If the Rus­sian gov­ern­ment were to of­fer grants in the United States to NGOs that pro­mote vot­ing rights for mi­nor­ity ci­ti­zens, or that fight cor­rup­tion in our pol­i­tics, that would be the equiv­a­lent of what the United States did, and we would have no cause to com­plain. In­deed, to this day, we let the Krem­lin fund a Rus­sian cul­tural cen­ter in Wash­ing­ton (though it closed the U.S. cul­tural cen­ter in Moscow) and al­low its Sput­nik pro­pa­ganda out­let to broad­cast on FM ra­dio in the United States (though it has de­nied Voice of Amer­ica a li­cense to broad­cast lo­cally in Rus­sia). We don’t stop Rus­sia or any other coun­try from try­ing to in­flu­ence pub­lic de­bate in the United States on any is­sue.

But the dif­fer­ence be­tween par­ti­san and non­par­ti­san in­flu­ence is lost on Putin, for rea­sons that make per­fect sense in his real­ity. If you are a Rus­sian pres­i­dent try­ing to rig an elec­tion — as the Euro­pean Court of Hu­man Rights re­cently ruled Putin’s party did in leg­isla­tive elec­tions in 2011 — you are not go­ing to view or­ga­ni­za­tions such as Go­los that un­cover your fraud as po­lit­i­cally neu­tral. If you are amass­ing il­licit wealth, you will look at or­ga­ni­za­tions that ex­pose cor­rup­tion in Rus­sia as par­ti­san in­stru­ments of po­lit­i­cal op­po­si­tion. You will as­sume the United States sees this, too, and that it funds such or­ga­ni­za­tions not to ad­vance some ab­stract ideal, but with the in­ten­tion of get­ting rid of you.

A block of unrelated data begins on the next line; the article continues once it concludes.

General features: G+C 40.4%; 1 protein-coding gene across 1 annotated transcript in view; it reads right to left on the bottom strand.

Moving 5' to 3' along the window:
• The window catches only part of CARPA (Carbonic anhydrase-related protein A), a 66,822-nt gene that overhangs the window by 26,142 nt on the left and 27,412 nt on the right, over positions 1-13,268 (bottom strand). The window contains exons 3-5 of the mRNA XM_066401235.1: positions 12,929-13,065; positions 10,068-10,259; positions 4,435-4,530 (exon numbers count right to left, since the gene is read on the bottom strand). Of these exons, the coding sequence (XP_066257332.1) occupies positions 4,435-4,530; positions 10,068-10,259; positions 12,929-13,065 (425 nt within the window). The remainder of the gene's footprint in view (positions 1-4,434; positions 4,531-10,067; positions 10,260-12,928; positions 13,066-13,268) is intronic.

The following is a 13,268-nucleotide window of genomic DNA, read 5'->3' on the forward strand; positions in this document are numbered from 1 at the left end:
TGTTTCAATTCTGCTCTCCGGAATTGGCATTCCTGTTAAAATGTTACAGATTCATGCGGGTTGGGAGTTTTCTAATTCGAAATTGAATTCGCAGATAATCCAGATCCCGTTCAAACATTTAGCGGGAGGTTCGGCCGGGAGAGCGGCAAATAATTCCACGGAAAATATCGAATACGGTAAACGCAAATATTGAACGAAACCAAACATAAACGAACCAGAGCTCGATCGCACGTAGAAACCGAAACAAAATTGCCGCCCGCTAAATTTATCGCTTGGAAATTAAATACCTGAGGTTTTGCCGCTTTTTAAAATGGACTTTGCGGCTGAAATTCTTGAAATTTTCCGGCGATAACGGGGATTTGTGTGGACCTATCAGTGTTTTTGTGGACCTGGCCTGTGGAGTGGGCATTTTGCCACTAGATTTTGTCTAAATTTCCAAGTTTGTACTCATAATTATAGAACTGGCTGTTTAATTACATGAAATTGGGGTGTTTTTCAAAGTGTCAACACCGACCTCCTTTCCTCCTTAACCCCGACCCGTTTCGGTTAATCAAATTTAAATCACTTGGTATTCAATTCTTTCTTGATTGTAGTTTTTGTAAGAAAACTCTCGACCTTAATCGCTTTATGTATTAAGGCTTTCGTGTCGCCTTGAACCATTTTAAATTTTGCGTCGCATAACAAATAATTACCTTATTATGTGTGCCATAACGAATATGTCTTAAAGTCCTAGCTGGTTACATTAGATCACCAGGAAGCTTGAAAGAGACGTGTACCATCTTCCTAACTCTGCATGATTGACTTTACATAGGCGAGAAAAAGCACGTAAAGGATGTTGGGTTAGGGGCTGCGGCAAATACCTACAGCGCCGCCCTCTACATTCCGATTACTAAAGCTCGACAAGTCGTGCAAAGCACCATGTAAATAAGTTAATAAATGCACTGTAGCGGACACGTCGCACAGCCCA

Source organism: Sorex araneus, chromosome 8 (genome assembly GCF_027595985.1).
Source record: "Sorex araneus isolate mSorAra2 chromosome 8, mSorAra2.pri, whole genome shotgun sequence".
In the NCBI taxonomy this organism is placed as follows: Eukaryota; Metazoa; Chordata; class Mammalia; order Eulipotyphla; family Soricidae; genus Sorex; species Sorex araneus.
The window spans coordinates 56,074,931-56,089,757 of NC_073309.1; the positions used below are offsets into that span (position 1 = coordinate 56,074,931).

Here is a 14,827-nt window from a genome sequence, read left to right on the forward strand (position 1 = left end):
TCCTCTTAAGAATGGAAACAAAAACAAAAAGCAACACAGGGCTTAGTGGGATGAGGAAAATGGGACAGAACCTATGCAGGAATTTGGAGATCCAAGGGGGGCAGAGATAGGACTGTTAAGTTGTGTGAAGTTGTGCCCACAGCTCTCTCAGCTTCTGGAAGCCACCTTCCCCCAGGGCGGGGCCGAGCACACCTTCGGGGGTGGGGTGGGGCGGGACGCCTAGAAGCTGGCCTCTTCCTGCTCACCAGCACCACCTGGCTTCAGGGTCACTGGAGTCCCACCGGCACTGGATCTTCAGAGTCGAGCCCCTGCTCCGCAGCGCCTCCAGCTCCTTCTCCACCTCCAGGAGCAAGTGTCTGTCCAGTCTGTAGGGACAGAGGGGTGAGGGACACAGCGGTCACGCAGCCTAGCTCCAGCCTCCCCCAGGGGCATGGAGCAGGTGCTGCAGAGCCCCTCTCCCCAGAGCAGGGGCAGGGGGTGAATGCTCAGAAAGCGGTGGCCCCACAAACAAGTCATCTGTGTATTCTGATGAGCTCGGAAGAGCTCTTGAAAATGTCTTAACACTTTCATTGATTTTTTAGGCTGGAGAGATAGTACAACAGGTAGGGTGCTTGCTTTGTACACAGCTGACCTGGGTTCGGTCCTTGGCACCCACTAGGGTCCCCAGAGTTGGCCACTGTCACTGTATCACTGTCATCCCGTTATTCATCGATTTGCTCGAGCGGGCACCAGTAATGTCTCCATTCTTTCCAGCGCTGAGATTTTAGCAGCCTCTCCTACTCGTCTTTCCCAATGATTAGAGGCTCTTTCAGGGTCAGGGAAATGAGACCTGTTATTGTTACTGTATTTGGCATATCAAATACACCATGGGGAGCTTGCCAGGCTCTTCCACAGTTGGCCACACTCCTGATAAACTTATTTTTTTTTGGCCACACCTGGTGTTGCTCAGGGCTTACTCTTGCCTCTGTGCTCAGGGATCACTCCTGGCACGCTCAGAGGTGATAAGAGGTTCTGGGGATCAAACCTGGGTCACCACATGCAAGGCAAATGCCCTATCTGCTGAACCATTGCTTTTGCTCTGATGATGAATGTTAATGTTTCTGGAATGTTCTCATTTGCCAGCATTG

In a sense, the cen­tral prob­lem in U.S.-Rus­sian re­la­tions has been a form of psychological pro­jec­tion. Putin views for­eign pol­icy as a means of en­hanc­ing Rus­sia’s — and his regime’s — se­cu­rity, power and wealth in a zero-sum com­pe­ti­tion with other states. He as­sumes Amer­i­cans are the same. We may talk about free­dom for Rus­sians, or safety for Syr­ian civil­ians, or sovereignty for Ukraini­ans, but he can’t imag­ine that we ac­tu­ally be­lieve in such sen­ti­ments or al­low them to dic­tate pol­icy. Only a chump would do that. To him, our rhetoric of hu­man rights and uni­ver­sal norms is just a weapon wielded to weaken our en­e­mies.